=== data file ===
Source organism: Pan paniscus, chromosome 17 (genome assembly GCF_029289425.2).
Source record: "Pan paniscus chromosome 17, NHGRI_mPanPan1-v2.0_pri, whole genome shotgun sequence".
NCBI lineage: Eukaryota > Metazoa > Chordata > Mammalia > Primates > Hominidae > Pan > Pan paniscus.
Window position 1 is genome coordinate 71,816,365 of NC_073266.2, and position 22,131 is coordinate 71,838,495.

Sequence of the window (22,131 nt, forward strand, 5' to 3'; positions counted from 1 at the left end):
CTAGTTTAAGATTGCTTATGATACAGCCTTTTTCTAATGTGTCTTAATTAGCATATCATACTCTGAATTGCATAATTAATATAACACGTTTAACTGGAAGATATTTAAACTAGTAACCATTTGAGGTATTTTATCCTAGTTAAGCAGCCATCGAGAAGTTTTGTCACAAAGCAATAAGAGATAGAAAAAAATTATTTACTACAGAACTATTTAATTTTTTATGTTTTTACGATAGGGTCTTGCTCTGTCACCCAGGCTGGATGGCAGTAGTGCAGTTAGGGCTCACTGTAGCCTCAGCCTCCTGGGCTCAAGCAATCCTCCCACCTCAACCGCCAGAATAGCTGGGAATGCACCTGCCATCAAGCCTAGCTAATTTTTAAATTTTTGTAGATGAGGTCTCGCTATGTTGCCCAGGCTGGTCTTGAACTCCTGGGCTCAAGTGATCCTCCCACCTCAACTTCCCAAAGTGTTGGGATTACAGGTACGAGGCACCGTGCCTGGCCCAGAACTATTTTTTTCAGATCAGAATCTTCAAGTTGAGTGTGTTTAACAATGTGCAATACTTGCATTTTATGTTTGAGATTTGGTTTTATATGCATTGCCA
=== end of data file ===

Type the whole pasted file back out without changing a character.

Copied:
Source organism: Pan paniscus, chromosome 17 (genome assembly GCF_029289425.2).
Source record: "Pan paniscus chromosome 17, NHGRI_mPanPan1-v2.0_pri, whole genome shotgun sequence".
NCBI lineage: Eukaryota > Metazoa > Chordata > Mammalia > Primates > Hominidae > Pan > Pan paniscus.
Window position 1 is genome coordinate 71,816,365 of NC_073266.2, and position 22,131 is coordinate 71,838,495.

Sequence of the window (22,131 nt, forward strand, 5' to 3'; positions counted from 1 at the left end):
CTAGTTTAAGATTGCTTATGATACAGCCTTTTTCTAATGTGTCTTAATTAGCATATCATACTCTGAATTGCATAATTAATATAACACGTTTAACTGGAAGATATTTAAACTAGTAACCATTTGAGGTATTTTATCCTAGTTAAGCAGCCATCGAGAAGTTTTGTCACAAAGCAATAAGAGATAGAAAAAAATTATTTACTACAGAACTATTTAATTTTTTATGTTTTTACGATAGGGTCTTGCTCTGTCACCCAGGCTGGATGGCAGTAGTGCAGTTAGGGCTCACTGTAGCCTCAGCCTCCTGGGCTCAAGCAATCCTCCCACCTCAACCGCCAGAATAGCTGGGAATGCACCTGCCATCAAGCCTAGCTAATTTTTAAATTTTTGTAGATGAGGTCTCGCTATGTTGCCCAGGCTGGTCTTGAACTCCTGGGCTCAAGTGATCCTCCCACCTCAACTTCCCAAAGTGTTGGGATTACAGGTACGAGGCACCGTGCCTGGCCCAGAACTATTTTTTTCAGATCAGAATCTTCAAGTTGAGTGTGTTTAACAATGTGCAATACTTGCATTTTATGTTTGAGATTTGGTTTTATATGCATTGCCA